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Discussion Starter · #1 ·
Hopefully someone can help me out...

Does anyone know if bolt head rollers are surface hardened or through-hardened? Reason I ask, my brother has a CA 89 that is a PDW clone. It is an sbr. I'm in the process of transferring it to me. I've done a lot of work to this gun in the past to get it running. I have a suppressor and want to run it on this gun. It came with a HK number 16 LP in it. I put a RCM number 28 in it, but the bolt gap shot up to .039 with the standard 8mm rollers.

I can't get proper bolt gap with even -8 rollers that are available. A German 28 lp seems to be impossible to find and ridiculously expensive even if i were to locate one. I made a set of rollers (just to try) from some scrap stainless that I have on-hand. Turned them down to .3075 and got .017 bolt gap. Gun ran like a champ and suppressed well. My try-rollers aren't hardened and definitely won't last any amount of time.

If the rollers are through-hardened, I can grind them with a tool post grinder to the dimension needed. If only surface hardened, I'll have to make my own, and harden them. Just trying to find out before I jump in, and have to do twice the work.
 

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I would suggest sending the gun to one of the awesome smiths here and have the barrel repressed to achieve proper head spacing and bolt gap
 

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Above is the best solution.

I would venture the rollers are only surface hardened to allow them to be easily produced.
 

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Discussion Starter · #4 ·
I didn't clarify... With the German rollers and the German number 16 lp, the bolt gap is in spec at .015. Bolt gap shot through the roof with the RCM lp. I believe the new RCM lp is out of spec. I can repress, ream and install an oversize pin myself. I don't believe the gun needs it. I can run it with undersize rollers until I can find a German 28 lp. I have all the equipment to make said rollers and harden them, just wanted to find which way to proceed.
 

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I just bought an RCM #28 LP. Here are my bolt gap numbers :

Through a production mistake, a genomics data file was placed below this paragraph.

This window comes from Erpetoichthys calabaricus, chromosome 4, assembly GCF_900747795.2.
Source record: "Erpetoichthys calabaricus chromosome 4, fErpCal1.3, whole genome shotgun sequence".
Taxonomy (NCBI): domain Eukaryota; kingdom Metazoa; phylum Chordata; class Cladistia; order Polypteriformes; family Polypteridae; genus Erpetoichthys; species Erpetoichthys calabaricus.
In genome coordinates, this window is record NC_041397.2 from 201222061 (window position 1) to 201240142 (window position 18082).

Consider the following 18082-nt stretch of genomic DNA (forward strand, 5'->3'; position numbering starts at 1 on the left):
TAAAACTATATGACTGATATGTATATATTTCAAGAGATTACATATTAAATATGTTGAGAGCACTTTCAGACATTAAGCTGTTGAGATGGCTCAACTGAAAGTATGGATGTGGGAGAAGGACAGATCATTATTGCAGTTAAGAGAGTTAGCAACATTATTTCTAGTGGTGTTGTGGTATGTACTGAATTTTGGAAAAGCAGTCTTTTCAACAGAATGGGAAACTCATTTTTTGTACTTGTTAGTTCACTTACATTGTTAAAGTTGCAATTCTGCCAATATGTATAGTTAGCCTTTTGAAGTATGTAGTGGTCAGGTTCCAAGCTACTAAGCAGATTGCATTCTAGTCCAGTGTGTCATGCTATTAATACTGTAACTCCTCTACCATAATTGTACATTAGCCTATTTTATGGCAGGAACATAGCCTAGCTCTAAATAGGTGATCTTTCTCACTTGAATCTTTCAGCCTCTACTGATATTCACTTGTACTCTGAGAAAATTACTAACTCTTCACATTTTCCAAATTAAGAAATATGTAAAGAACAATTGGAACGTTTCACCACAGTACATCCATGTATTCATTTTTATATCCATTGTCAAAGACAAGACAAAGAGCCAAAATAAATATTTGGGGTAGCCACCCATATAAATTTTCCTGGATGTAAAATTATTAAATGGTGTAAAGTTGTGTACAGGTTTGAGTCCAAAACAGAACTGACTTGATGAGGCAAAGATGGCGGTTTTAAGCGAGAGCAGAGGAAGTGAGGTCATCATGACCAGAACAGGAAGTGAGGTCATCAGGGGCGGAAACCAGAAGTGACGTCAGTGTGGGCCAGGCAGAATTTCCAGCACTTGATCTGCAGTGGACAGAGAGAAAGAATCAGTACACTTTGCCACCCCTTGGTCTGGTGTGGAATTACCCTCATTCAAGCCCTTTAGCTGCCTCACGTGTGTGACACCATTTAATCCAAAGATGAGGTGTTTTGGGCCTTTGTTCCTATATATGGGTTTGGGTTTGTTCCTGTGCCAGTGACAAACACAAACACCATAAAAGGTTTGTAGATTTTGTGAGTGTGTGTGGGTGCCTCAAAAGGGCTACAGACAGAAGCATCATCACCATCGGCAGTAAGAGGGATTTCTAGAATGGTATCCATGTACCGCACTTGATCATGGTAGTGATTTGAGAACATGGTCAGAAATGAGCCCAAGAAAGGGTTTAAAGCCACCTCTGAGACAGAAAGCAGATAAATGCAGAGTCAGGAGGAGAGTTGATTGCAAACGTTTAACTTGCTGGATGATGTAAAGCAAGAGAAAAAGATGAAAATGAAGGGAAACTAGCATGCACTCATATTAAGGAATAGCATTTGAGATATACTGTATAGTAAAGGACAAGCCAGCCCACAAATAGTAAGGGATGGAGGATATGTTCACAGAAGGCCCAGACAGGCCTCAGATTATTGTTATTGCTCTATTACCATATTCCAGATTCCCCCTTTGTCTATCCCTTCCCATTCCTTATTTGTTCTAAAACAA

MKE 110 degree LP (new) = 0.33mm gap
H&K 100 degree LP (used) = 0.35mm gap
RCM 80 degree LP (new) = 0.60mm gap

I expected bolt gap to grow but hoped it would stay within the nominal range. I just ordered some -2 rollers to hopefully get into the 0.50mm range but probably should have also ordered -4 as well.
 

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Discussion Starter · #6 ·
-2 rollers should get you right at .50mm. My gap measurements above are in inches. Converted to metric, my bolt gap with the RCM LP is .99mm. No gauges needed to tell that it's not even close. I'm not complaining. I'm eternally grateful that an American company is making parts for these guns at a very affordable price point. Just figuring out how to work around my particular problem...
 

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Maybe a call to RCM is in order for you? I would ask for another LP, something does not seem right. And maybe they will understand the appropriate heat treatment of the rollers if you want to continue with what you have.

That said, I would be worried about using your workaround, only because I do not understand the ramifications of the bolt/trunnion relationship with super small rollers. Like you said, LP might be out of spec.

I did get my -2 rollers in today and the gap is down .50mm as expected. I am months away from the suppressor but I think I am going to see how it functions with 124gr/147gr and the #28 LP.
 

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I dont know but dang...you are grinding your own rollers and such? Seems hardcore and a lot of effort to me but to each his own. You obviously have access to equipment and are knowledgeable.

Interestingly...here are a couple (one bad, one good) factory rollers that my MP5 managed to mangle a while back. Never have seen anything like it...and the gun ran fine. I just noticed this upon cleaning. Recesses and all else are fine. Go figure.

Screw Auto part Nut Metal

Technology
 

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Discussion Starter · #9 ·
That definitely looks like a roller that suffered from improper hardening. The "try" rollers that I made weren't hardened, and were starting to get dimples after 30 or so rounds.

Yes, I have access to equipment. My dad is a blacksmith/bladesmith/knifemaker. Also have a small, home machine shop. I have a day job as a public servant, so my time spent in the shop is my therapy. I actually love projects like this.

As a side note, it's amazing what a difference just a few thousandths roller size makes in regards to bolt gap. There's also a big difference in how quiet the gun is suppressed when the bolt is properly delayed in its blowback cycle. It's much quieter at 17 to 18 thousandths bolt gap ("try"rollers) than at the 24 thousandths I get with -8 rollers.
 
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